, Rochester, N.Y. __-- Speaking of trees, no club has been more passionate about trees than Oak Hill, its Donald Ross-designed East and West Courses decorated with countless varieties planted by countless green committees. Most prominent has been the club's "Hill of Fame," the hillside girdling the green on the East's par-5 13th, where a tree had been planted to dedicate every champion of an event at Oak Hill. So much hardwood eventually shuttered the green, keeping out breezes and sunlight, making it nearly impossible to grow grass on the putting surface. A few years ago, an expert, using computer models, demonstrated how removal of some trees was needed to expose the 13th green to much-needed light and air. Club officials reluctantly agreed, but no one wanted to chop down the tree dedicated to 1980 PGA champ Jack Nicklaus. Take down Miller Barber instead, they urged. Some artful reassembly of plaques on tree trunks solved the dilemma.
1926: Whitfield C.C., Sarasota, Fla.-- A cautionary tale still relevant today. Whitfield was designed by Donald Ross, one of the premier architects of the day. The dominant golfer of the era, Bobby Jones, was hired to sell memberships and real estate, mainly by entertaining potential customers during rounds of golf on the course. Yet despite the involvement of those marquee names, the club failed, miserably, within two years, a victim of the great Florida real estate collapse that portended the Great Depression. The course was closed until 1937, when it was reopened as Northshore Country Club. It closed again during World War II, was reopened in the late 1940s as Sarasota Bay Country Club. Today it's Sara Bay Country Club.
__1926: Yale University G.C.
New Haven, Conn. [Now known as The Course at Yale] __-- Another ambitious undertaking by Macdonald and Raynor, a monumental college course blasted from the solid rock of southern Connecticut, at the time the most expensive course ever built, with a budget in excess of $2 million (a million more than Lido). Critics suggest they ran out of money before they finished the awkward par-5 18th. Nonetheless, several holes are considered classics today, particularly the par-3 ninth, the most graphic example of the Biarritz green popularized by Macdonald and Raynor in their designs. A footnote: Ralph Barton, who supervised construction, insisted to his death that he actually designed Yale, not Macdonald or Raynor. The question of who deserves credit -- architect of record or associate on site -- is one that accompanies nearly every project these days.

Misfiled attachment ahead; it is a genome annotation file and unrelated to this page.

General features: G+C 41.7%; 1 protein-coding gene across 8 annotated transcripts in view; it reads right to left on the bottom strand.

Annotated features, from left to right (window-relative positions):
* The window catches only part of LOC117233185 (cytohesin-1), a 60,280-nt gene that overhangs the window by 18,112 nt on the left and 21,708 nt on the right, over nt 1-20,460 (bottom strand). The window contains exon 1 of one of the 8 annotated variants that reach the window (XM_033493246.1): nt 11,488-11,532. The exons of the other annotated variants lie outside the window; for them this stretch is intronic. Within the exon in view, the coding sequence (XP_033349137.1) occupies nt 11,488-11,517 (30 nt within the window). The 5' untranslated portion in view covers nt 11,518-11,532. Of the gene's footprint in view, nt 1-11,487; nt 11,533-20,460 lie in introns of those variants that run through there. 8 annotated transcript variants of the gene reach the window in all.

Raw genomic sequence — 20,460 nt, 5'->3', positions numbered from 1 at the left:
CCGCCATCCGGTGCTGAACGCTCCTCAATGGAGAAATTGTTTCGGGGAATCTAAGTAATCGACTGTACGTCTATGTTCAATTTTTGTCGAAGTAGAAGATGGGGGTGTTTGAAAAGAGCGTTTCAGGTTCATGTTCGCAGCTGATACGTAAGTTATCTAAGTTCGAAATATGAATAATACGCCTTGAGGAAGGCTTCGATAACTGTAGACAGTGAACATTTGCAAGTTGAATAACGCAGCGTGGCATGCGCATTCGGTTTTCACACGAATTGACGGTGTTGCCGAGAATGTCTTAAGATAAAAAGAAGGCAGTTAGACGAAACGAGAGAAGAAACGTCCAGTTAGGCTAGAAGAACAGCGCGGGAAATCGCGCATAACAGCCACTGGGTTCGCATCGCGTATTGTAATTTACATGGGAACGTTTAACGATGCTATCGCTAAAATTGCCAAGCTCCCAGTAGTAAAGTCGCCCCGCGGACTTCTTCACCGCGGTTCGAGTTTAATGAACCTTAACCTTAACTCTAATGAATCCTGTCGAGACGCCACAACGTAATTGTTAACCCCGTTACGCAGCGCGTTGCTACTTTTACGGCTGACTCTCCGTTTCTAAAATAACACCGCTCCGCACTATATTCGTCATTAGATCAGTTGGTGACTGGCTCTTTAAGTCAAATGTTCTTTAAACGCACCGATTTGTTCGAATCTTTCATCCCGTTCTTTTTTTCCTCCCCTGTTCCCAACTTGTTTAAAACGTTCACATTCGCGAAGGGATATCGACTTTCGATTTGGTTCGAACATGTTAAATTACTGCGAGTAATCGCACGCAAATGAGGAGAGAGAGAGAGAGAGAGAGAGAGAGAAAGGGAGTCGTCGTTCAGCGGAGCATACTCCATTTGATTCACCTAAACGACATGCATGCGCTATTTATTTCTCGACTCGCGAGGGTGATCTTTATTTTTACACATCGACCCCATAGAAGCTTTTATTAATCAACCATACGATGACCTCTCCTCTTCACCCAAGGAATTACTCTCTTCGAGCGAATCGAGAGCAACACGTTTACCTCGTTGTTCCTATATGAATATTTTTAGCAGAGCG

__1927: Riviera C.C.
, Pacific Palisades, Calif. __-- The imaginative design by George C. Thomas Jr. and his associate William P. Bell featured everything from their version of a Redan to an alternate-fairway par 4. But the hole that shocked the golf world was the par-3 145-yard 16th, with a bunker in the middle of the green. It has survived, withstanding the impulse to fill it in to accommodate such professional events as the U.S. Open and PGA Championship. It has also led to a handful of imitations.
__1928: Aronimink G.C.
, Newton Square, Pa. __-- An object lesson in architectural appreciation. Years after Donald Ross completed his design in 1928 (on the fourth different site for the club named for Arronomink, chief of the Lenape Indian tribe), he proclaimed, "I intended to make this my masterpiece, but not until today did I realize that I build better than I knew." But that didn't keep club members in the 1950s from bringing in golf architect William Gordon (who had worked for Ross before Ross's death in 1948) to eliminate "out of play" fairway bunkers and move greenside bunkers closer to greens. Architect Dick Wilson made more changes prior to the 1962 PGA Championship at Aronimink, and the course was later revamped by George Fazio in 1978 and Robert Trent Jones in 1990. Only then did club members recognize that they no longer had an untouched Donald Ross masterpiece. It took seven years for Ron Prichard, a designer specializing in course restoration, to rebuild the course to something closely resembling the original Donald Ross design.
__1928: Cypress Point Club
, Pebble Beach, Calif. --__ Generally considered to be Alister Mackenzie's masterpiece, a remarkable design woven through pines, cypress, sand dunes and rugged ocean coastline. The long par-3 16th over a Pacific coast has become iconic, although there is evidence it was originally intended to be a drive-and-pitch par 4 around the cove. Many believe Bobby Jones's 1929 round on the course, in the presence of Mackenzie, convinced Jones to retain the architect to do his dream course in Georgia. Footnote: Cypress Point was originally Seth Raynor's job, but he died in early 1926. His routing was not used.
__1929: Seminole G.C.
, Juno Beach, Fla. -__- Alister Mackenzie showed his artistry at Cypress Point. Donald Ross countered with majesty in south Florida sand dunes. Reportedly the only contract Ross actively pursued in his 50-year career, in a state he really didn't admire.